We are proud that Rohatyn Jewish Heritage was invited to take part in a panel discussion at the Jewish Community Center of North London (JW3) on the topic of “The Holocaust and Lost Jewish Cultural Presence in Ukraine”, an event co-sponsored by the Ukrainian Institute London and Ukrainian Jewish Encounter. I shared the panel earlier this week with Dr. Iryna Starovoyt, from the Jewish Studies Department of Ukrainian Catholic University in Lviv, and moderator Marina Pesenti, Director of the Ukrainian Institute, London. It was a great opportunity for me to present our experience working in Rohatyn and western Ukraine, but especially to hear the thoughts and concerns of the other presenters and members of the audience.
Ця стаття також доступна українською.
Cities live longer than the language and traditions of their founders. [As residents] we inherit more than one history. We are heirs to complete transformations of local residents, to conflicting memories and landscapes of violence and guilt. The addresses which became the last places for some… the communities that no longer exist… the former residents, exterminated. The landscapes of trauma are an open wound.
I opened my portion of the panel with this quote from a 2016 lecture given in Lviv by my co-panelist Dr. Starovoyt at the Center for Urban History of East Central Europe. Building on this, I went on to speak about Rohatyn Jewish Heritage and our work over the last seven years: from recovering Jewish headstones from roads, walkways, and private gardens in town, to projects aimed at re-establishing a presence of Jewish memory among today’s Rohatyn residents, students, and educators. Among other topics, I cited our collaborative work with the new Opillya regional museum which opened last month in Rohatyn, and which includes a small but dense exhibit on prewar Jewish Rohatyn. Accompanied by a dozen slides, I gave the audience an impression of these projects as well as the locations, conditions, and challenges of Rohatyn’s two Jewish cemeteries and wartime mass graves. Featured were images from last summer’s collaborative clearing projects with American, Ukrainian, and Polish friends, and ongoing projects to document wartime memoirs and those who aided Jews.
The second part of my presentation highlighted Jewish heritage projects which have been initiated by Ukrainians in western Ukraine, such as in Rudky, Radekhiv, Burshtyn, Staryi Sambir, and Lviv, in order to shine a light on local activists who tend to be “off the radar” of Jewish descendants living abroad. Many of these Ukrainian heritage activists are documenting family histories and prewar Jewish-owned buildings and neighborhoods, and caring for the surviving Jewish heritage (cemeteries, wartime mass graves) in their hometowns. Several of these activists were honored in Lviv in September for their important work in recovering Jewish memory and preserving the heritage.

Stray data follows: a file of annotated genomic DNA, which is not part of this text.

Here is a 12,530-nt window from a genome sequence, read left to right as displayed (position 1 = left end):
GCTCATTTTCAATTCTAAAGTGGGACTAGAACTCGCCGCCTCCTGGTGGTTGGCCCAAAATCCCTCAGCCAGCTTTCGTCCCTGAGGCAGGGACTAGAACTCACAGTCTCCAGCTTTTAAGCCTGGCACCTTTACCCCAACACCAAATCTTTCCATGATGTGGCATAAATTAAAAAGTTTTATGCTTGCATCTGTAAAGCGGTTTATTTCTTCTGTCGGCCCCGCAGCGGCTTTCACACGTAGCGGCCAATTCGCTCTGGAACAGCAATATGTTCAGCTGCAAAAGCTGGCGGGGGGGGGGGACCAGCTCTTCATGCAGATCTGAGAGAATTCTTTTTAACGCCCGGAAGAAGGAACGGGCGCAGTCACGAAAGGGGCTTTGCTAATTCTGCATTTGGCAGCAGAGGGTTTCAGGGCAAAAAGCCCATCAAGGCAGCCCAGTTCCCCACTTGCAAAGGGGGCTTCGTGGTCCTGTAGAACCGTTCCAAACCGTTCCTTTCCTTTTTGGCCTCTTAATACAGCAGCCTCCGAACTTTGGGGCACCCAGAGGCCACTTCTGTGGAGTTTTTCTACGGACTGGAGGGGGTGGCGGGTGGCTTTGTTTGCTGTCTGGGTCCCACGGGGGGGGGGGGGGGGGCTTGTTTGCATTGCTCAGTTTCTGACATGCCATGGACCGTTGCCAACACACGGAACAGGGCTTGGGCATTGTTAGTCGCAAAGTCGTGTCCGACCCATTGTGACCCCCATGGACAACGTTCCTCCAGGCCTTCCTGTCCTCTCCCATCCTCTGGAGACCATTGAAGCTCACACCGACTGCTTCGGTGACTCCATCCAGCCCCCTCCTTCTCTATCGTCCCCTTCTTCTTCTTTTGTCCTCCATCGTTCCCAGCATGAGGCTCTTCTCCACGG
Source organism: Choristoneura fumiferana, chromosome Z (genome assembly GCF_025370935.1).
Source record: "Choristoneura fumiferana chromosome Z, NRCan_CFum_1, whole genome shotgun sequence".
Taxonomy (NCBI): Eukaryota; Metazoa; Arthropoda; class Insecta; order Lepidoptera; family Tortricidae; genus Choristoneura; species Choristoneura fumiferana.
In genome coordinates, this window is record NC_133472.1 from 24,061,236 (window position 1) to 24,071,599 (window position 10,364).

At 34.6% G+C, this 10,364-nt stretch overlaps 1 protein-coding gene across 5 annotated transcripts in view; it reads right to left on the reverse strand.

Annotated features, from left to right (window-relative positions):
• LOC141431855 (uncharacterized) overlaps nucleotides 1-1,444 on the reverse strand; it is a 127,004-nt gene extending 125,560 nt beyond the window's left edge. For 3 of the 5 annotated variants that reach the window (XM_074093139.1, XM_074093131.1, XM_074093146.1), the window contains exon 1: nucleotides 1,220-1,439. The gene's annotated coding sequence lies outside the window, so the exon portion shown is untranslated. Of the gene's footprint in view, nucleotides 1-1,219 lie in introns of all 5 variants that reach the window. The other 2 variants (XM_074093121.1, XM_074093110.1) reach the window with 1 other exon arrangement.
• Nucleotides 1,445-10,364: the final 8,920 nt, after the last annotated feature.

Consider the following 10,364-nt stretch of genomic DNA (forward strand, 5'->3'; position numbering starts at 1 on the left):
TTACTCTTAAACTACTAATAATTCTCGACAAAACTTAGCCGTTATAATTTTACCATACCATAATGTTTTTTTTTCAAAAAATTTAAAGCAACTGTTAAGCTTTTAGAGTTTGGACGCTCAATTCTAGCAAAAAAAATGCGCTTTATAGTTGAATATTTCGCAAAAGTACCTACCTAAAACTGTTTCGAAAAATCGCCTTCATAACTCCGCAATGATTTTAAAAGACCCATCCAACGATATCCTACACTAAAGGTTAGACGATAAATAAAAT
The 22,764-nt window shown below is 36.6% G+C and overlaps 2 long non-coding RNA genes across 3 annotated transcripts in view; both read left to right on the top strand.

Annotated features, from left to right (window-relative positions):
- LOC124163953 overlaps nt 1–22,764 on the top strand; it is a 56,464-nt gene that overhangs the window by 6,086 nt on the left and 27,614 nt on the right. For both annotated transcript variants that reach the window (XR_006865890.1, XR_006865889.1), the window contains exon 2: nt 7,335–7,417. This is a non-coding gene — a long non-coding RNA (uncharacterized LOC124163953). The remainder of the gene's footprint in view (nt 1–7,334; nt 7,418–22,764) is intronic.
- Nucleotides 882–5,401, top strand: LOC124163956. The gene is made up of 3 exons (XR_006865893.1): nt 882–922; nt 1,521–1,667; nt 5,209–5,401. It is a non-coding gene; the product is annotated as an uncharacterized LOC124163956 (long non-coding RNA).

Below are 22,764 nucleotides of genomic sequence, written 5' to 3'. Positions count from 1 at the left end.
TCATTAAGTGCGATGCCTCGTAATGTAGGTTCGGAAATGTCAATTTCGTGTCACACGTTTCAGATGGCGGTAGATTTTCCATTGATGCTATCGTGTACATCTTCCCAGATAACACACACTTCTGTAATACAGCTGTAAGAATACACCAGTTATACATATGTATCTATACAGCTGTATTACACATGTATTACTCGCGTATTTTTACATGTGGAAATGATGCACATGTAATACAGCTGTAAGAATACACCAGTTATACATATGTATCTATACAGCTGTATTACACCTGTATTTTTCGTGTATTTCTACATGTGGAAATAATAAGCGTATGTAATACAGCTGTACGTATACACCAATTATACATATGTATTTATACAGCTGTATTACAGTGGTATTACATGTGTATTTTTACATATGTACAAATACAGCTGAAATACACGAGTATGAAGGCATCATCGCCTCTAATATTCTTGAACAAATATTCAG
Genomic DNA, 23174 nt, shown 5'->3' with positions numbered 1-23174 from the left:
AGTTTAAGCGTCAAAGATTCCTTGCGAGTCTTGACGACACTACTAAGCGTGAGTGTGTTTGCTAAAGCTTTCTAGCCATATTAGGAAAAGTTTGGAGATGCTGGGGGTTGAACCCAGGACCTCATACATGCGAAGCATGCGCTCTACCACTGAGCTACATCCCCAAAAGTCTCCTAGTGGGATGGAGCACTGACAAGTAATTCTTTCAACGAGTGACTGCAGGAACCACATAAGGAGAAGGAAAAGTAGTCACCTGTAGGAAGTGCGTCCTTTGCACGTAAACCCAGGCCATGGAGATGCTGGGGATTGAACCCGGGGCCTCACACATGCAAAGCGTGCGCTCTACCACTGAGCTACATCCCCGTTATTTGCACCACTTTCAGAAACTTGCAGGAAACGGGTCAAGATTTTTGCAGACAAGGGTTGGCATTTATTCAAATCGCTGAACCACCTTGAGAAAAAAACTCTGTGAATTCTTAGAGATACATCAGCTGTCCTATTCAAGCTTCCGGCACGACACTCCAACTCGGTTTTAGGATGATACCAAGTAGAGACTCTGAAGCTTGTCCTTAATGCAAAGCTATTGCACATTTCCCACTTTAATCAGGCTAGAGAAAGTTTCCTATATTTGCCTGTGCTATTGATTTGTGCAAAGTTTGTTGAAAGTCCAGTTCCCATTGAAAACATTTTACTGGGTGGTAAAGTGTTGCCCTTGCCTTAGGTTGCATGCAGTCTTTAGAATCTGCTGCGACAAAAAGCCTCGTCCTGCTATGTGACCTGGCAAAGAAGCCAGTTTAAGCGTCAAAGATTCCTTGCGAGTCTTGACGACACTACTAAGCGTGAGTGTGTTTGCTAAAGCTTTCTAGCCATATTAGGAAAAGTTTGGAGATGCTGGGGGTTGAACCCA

Dr. Starovoyt then spoke on the larger issues of shared memory in places of trauma and genocide, highlighting that since independence, there is a new openness in Ukraine – academically and intellectually – for discussing historic tragedies in what she calls “this country of memory”. She noted that the openness has been accompanied by projects of recovering prewar Jewish spaces, such as in Lviv at the site of the ruin of the former Golden Rose synagogue: a space of memory that today invites visitors to contemplate the violent “interrupted existence” of Lviv’s 750-year old Jewish community. There are other examples of such spaces across Ukraine; quoting Dr. Sofia Dyak, director of the Center for Urban History of East Central Europe in Lviv, Dr. Starovoyt noted that the sites have given back to Ukraine the “possibility to know” what happened during the Nazi occupation. Dr. Starovoyt went on to add that wider public debates and new international publications on the Holodomor (the man-made famine imposed by Stalin’s Soviet system, which killed millions of Ukrainians in the early 1930s) have also led to a better understanding by Ukrainians about terrors experienced by Jews during the Holocaust, leading, in her opinion, to a new empathy for “other” (non-Ukrainian) victims. Finally, drawing upon examples from her own youth growing up in Soviet Lviv, and now as an historian and educator in independent Ukraine, Dr. Starovoyt then discussed positive changes she sees in the availability today of historical records and in the resources now included in the public school system (referencing among other materials the texts available to her teenage daughter).
Marina Pesenti then opened the floor to questions and comments, which lasted nearly as long as the presentations themselves. Afterward, a number of audience members came up to introduce themselves. Among them were several friends and family historians whom we know from past international Jewish genealogy and heritage-related conferences, including members of the Jewish Genealogical Society of Great Britain (JGSGB), Michael Maill of the UK-based Foundation for Jewish Heritage, and Harald Binder, president of the foundation board of Lviv’s Center for Urban History. It was delightful to also finally meet several friends from Facebook who have been following our work in Rohatyn and are great supporters on social media.
In addition to the panelists, about fifty people attended the one and a half hour event. The event was video recorded; that link is provided below.
We thank our dear friends at the Ukrainian Institute and Ukrainian Jewish Encounter for the invitation, and for organizing and managing travel arrangements and London accommodations. We look forward to seeing you again soon.
The Ukrainian Institute London published a description of the panel discussion ahead of the event on their website, and a 43-minute video of the panel portion of the discussion on their YouTube channel (click on the image below).